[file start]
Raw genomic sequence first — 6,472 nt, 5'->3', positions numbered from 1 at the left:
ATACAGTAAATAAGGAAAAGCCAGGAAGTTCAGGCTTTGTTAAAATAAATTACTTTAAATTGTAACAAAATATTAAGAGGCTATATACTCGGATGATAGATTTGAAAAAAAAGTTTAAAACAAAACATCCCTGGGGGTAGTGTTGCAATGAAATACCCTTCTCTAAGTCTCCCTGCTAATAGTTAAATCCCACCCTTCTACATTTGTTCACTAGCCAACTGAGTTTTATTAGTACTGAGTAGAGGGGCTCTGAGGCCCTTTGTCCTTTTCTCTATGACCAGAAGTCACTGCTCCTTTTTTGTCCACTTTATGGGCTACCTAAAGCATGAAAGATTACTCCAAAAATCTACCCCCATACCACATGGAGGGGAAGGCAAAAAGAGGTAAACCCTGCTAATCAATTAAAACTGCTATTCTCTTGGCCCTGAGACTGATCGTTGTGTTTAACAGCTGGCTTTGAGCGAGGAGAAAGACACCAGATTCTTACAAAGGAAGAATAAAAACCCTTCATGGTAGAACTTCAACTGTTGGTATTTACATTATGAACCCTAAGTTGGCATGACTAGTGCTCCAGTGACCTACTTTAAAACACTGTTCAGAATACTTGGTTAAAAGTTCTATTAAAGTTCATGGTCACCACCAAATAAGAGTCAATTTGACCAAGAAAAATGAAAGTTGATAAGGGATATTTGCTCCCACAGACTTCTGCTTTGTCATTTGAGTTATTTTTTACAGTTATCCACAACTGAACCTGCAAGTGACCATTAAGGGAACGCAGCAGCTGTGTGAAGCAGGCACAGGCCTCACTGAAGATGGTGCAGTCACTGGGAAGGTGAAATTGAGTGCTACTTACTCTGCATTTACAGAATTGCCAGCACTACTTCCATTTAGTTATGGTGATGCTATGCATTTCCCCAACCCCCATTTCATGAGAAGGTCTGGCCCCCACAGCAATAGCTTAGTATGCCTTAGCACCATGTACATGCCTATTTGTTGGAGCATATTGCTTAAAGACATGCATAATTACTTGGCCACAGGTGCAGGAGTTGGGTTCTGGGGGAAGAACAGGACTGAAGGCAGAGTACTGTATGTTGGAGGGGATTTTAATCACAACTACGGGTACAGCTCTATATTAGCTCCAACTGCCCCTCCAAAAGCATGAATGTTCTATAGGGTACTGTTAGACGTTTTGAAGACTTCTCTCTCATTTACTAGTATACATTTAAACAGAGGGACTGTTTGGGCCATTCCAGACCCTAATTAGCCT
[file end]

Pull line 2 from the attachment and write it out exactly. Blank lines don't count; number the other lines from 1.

ATACAGTAAATAAGGAAAAGCCAGGAAGTTCAGGCTTTGTTAAAATAAATTACTTTAAATTGTAACAAAATATTAAGAGGCTATATACTCGGATGATAGATTTGAAAAAAAAGTTTAAAACAAAACATCCCTGGGGGTAGTGTTGCAATGAAATACCCTTCTCTAAGTCTCCCTGCTAATAGTTAAATCCCACCCTTCTACATTTGTTCACTAGCCAACTGAGTTTTATTAGTACTGAGTAGAGGGGCTCTGAGGCCCTTTGTCCTTTTCTCTATGACCAGAAGTCACTGCTCCTTTTTTGTCCACTTTATGGGCTACCTAAAGCATGAAAGATTACTCCAAAAATCTACCCCCATACCACATGGAGGGGAAGGCAAAAAGAGGTAAACCCTGCTAATCAATTAAAACTGCTATTCTCTTGGCCCTGAGACTGATCGTTGTGTTTAACAGCTGGCTTTGAGCGAGGAGAAAGACACCAGATTCTTACAAAGGAAGAATAAAAACCCTTCATGGTAGAACTTCAACTGTTGGTATTTACATTATGAACCCTAAGTTGGCATGACTAGTGCTCCAGTGACCTACTTTAAAACACTGTTCAGAATACTTGGTTAAAAGTTCTATTAAAGTTCATGGTCACCACCAAATAAGAGTCAATTTGACCAAGAAAAATGAAAGTTGATAAGGGATATTTGCTCCCACAGACTTCTGCTTTGTCATTTGAGTTATTTTTTACAGTTATCCACAACTGAACCTGCAAGTGACCATTAAGGGAACGCAGCAGCTGTGTGAAGCAGGCACAGGCCTCACTGAAGATGGTGCAGTCACTGGGAAGGTGAAATTGAGTGCTACTTACTCTGCATTTACAGAATTGCCAGCACTACTTCCATTTAGTTATGGTGATGCTATGCATTTCCCCAACCCCCATTTCATGAGAAGGTCTGGCCCCCACAGCAATAGCTTAGTATGCCTTAGCACCATGTACATGCCTATTTGTTGGAGCATATTGCTTAAAGACATGCATAATTACTTGGCCACAGGTGCAGGAGTTGGGTTCTGGGGGAAGAACAGGACTGAAGGCAGAGTACTGTATGTTGGAGGGGATTTTAATCACAACTACGGGTACAGCTCTATATTAGCTCCAACTGCCCCTCCAAAAGCATGAATGTTCTATAGGGTACTGTTAGACGTTTTGAAGACTTCTCTCTCATTTACTAGTATACATTTAAACAGAGGGACTGTTTGGGCCATTCCAGACCCTAATTAGCCT